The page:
Reviewed by alynsrumbold 9 / 10

"This silence of his is bellowing...."

One of the greatest cinematic studies of the nature of personal integrity, I sometimes think that this film is in danger of being forgotten -- and it shouldn't be. One wonders at the degree of corruption in More's time that he should have been so highly regarded for his honesty -- and how he might have been regarded today.

What Robert Bolt and Fred Zinnemann had wrought is absolutely brought to glorious life by the incomparable characterization of Sir Thomas More by the chronically underrated Paul Scofield. Bringing superb support to the role are Nigel Davenport as More's close friend Norfolk, who is caught between the rock of his respect and concern for More and the hard place of his duty to (and fear of) Henry VIII; Leo McKern as the jovially sinister Thomas Cromwell, whose verbal jousts with More are virtual poetry from Bolt's pen; John Hurt as More's fair-weather friend Richard Rich; Dame Wendy Hiller as More's devoted but frustrated and misunderstanding wife; and the elegant Susannah York as his equally devoted and strong-minded daughter. Two stand-out performances in relatively small but vital roles: Orson Welles, magnetic as the shrewdly pragmatic Cardinal Wolsey; and Robert Shaw, whose energetic portrayal of a young Henry VIII (before his corpulent days!) dominates the screen the two times he's on it.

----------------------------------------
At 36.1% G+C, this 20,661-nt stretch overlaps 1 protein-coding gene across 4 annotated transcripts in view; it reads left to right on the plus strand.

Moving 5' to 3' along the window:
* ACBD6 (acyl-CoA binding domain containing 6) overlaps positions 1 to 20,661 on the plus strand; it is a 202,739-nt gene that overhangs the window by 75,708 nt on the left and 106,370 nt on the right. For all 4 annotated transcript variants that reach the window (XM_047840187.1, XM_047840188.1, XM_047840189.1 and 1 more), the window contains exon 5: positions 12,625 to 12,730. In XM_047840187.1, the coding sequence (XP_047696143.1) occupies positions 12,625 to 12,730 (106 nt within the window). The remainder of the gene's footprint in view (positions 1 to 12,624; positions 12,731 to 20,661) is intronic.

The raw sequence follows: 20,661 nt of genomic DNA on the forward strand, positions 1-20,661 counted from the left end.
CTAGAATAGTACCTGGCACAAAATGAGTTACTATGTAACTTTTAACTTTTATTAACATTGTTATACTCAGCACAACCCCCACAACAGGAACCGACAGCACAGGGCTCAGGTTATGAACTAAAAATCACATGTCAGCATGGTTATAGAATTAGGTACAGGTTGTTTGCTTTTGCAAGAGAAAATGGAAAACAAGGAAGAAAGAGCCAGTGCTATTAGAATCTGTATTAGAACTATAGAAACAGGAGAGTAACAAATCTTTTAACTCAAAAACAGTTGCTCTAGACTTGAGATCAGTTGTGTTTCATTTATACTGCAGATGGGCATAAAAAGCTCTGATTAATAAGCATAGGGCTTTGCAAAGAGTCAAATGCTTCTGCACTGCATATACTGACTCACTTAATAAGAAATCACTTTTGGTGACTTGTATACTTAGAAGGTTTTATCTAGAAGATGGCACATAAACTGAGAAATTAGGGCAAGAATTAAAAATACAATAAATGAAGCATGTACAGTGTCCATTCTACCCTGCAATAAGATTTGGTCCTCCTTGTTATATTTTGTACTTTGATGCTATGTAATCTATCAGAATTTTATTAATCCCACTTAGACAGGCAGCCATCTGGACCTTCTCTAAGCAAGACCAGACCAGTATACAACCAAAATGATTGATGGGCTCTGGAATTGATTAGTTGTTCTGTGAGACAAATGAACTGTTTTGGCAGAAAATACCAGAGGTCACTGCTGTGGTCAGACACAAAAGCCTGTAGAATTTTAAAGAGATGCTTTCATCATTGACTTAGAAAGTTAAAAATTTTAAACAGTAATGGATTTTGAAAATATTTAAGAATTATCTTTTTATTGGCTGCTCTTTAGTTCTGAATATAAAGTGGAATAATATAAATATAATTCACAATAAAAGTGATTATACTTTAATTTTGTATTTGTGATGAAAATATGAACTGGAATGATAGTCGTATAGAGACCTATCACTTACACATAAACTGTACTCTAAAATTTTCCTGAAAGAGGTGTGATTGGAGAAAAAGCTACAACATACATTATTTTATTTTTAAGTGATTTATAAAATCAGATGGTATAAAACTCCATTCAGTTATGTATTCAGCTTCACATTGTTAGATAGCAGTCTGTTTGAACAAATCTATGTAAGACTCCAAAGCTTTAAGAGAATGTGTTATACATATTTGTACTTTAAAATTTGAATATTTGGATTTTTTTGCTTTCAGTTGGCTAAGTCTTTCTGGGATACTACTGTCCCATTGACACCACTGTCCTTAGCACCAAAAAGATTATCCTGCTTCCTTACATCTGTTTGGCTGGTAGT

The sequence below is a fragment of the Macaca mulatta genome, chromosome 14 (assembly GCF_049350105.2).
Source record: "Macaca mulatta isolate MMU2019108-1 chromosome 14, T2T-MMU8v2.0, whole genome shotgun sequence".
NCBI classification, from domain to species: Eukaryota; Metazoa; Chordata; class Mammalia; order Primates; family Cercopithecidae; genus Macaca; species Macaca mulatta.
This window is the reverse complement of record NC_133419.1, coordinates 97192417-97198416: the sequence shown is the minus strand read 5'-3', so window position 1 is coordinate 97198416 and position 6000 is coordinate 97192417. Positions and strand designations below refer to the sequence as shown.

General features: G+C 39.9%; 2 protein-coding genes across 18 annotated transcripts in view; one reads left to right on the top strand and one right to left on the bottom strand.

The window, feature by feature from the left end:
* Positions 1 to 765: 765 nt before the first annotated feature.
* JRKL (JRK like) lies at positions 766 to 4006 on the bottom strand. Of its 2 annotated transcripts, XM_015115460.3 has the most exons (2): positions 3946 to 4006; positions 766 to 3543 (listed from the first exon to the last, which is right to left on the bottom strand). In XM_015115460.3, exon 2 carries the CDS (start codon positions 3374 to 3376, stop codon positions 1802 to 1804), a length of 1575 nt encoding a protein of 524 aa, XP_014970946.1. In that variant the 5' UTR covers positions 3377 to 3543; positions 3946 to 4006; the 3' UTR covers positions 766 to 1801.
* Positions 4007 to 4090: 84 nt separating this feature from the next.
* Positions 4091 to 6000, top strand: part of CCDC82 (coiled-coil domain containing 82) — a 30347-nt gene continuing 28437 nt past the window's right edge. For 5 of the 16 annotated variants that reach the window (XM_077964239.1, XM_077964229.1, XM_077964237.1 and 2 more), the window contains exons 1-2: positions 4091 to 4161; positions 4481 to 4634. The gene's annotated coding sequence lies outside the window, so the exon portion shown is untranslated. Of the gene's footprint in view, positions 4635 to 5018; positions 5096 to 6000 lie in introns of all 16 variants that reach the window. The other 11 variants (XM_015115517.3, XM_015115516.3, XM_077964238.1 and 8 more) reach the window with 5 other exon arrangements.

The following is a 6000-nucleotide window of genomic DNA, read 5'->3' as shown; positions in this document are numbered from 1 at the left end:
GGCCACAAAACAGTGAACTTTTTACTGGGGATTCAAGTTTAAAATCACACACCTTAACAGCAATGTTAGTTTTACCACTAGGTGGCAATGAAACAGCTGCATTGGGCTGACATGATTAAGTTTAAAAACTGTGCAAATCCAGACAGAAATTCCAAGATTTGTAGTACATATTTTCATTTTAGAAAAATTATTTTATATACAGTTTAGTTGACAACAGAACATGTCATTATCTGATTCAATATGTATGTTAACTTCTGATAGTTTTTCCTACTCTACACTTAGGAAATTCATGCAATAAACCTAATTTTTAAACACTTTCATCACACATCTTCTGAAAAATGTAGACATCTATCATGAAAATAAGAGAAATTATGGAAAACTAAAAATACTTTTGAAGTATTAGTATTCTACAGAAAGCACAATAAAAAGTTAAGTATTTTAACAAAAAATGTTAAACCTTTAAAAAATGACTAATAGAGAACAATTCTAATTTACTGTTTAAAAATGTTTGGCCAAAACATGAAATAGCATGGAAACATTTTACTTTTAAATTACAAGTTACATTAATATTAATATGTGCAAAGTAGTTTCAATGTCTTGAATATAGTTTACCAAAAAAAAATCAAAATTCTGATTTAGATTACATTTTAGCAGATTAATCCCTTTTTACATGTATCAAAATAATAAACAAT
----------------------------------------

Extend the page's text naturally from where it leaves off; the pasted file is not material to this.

As with "The Lion in Winter," the remarkable scriptwriting is the driving force behind the story, but Scofield's dignified, restrained, but at the same time quietly forceful delivery are what give the writing its power. The great quotes of the film ("Why Richard, it profits a man nothing to give his soul for the entire world...but for Wales?" "When you are sent to heaven for doing your conscience, and I am sent to hell for not doing mine, will you come with me, for fellowship?" etc.) are conveyed with either enormous gravity or poignancy by nothing more than the tone of Scofield's voice.

I think that the dilemma at the heart of the tale and how men of power came to grips with it is artfully summed up in the dying words of Wolsey and, of course, More. Wolsey regrets he did not serve God as well as he served his king. More, on the other hand, dies as "His majesty's good servant...but God's first." Whether criticized or praised as a morality play, it's wonderful to at least HAVE an uncompromising morality play to watch from time to time -- especially one so well crafted.

Reviewed by perfectbond 10 / 10

One of the most intelligent and moving films ever

A Man For All Seasons is an erudite examination of the old Biblical maxim: a man cannot serve two masters. Sir Thomas More (poignantly portrayed by Paul Scofield) struggles to be true to both his faith and his monarch (the lusty and hearty King Henry VIII superbly played by Robert Shaw). I think it is difficult for citizens in our present secular society to truly understand just how central a role religion played in a man's life during the period of the film; it was an age of faith when Christianity exerted the most powerful of influences on one's thinking. On a side note, the American Republic wisely sought a nation that "divided church and state." However, the fine distinction remains that it would be a state informed by faith but not run by the church. The aforementioned exemplary performances by the leads are backed by excellent supporting turns, especially from Orson Welles as the less than saintly Cardinal Wolsey and the eternally ebullient Susannah York as Sir Thomas's daughter Margaret. This is a true masterpiece that richly deserves all the accolades and plaudits it has received.